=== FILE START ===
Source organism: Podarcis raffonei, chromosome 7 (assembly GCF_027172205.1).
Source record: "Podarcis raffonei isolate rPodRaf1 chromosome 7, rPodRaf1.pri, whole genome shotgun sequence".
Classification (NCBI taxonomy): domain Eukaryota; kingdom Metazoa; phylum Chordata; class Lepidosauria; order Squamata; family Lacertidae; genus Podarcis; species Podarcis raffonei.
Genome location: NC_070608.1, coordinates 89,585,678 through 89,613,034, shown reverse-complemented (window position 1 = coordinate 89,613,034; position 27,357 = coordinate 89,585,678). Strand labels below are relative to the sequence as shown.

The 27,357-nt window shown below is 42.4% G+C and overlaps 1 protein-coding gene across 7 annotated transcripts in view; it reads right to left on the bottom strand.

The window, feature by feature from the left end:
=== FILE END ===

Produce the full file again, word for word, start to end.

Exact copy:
Source organism: Podarcis raffonei, chromosome 7 (assembly GCF_027172205.1).
Source record: "Podarcis raffonei isolate rPodRaf1 chromosome 7, rPodRaf1.pri, whole genome shotgun sequence".
Classification (NCBI taxonomy): domain Eukaryota; kingdom Metazoa; phylum Chordata; class Lepidosauria; order Squamata; family Lacertidae; genus Podarcis; species Podarcis raffonei.
Genome location: NC_070608.1, coordinates 89,585,678 through 89,613,034, shown reverse-complemented (window position 1 = coordinate 89,613,034; position 27,357 = coordinate 89,585,678). Strand labels below are relative to the sequence as shown.

The 27,357-nt window shown below is 42.4% G+C and overlaps 1 protein-coding gene across 7 annotated transcripts in view; it reads right to left on the bottom strand.

The window, feature by feature from the left end: